A wave of car bombings targeting those celebrating the end of Ramadan across Iraq killed 69 people today, a bloody reminder of the inability of Iraqi authorities to stop violence threatening to spiral out of control, despite promises that it would step up security for today's Eid al-Fitr celebrations, which mark the end of the Muslim holy month. Many of the attacks occurred within an hour of each other, suggesting a level of coordination in the assaults. No group immediately claimed responsibility for the attacks, though security forces and civilians are frequently targeted by al-Qaida's Iraq branch.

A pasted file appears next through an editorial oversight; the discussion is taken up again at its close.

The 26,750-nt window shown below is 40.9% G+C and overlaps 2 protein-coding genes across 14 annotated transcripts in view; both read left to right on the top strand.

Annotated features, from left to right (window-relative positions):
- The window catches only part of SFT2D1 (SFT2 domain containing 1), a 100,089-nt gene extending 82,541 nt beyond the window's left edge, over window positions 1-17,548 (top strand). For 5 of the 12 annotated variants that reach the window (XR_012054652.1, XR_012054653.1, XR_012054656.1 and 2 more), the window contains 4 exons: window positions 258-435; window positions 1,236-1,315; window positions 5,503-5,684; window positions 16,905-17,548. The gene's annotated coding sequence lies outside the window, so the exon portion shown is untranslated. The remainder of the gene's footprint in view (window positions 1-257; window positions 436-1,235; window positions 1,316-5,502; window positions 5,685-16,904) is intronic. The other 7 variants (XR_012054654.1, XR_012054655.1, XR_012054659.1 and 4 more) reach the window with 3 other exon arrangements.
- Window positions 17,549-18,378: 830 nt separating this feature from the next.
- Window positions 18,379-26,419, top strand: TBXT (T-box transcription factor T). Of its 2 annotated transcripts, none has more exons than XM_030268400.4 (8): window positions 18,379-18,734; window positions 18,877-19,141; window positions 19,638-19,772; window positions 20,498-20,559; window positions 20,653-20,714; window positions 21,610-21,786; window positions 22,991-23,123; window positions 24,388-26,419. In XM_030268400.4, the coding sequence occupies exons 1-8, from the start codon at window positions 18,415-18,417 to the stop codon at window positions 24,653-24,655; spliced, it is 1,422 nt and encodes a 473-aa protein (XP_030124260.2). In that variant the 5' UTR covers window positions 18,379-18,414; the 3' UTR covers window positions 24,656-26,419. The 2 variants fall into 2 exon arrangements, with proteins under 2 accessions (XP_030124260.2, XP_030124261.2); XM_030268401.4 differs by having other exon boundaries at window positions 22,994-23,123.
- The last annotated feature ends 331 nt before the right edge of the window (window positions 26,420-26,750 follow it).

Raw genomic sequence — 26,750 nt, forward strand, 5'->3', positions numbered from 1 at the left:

This year's Ramadan was the most violence since 2007, with 671 people killed. Police said the deadliest of today's attacks took place when a suicide bomber drove his explosive-laden car into a residential area in the town of Tuz Khormato, 130 miles north of Baghdad, killing eight people and wounding dozens. "My shop's windows were smashed and smoke filled the whole area," says a shoe shop owner, who survived an attack near his store in New Baghdad. "I went outside of the shop and I could hardly see because of the smoke. ... At the end, we had a terrible day that was supposed to be nice because of Eid."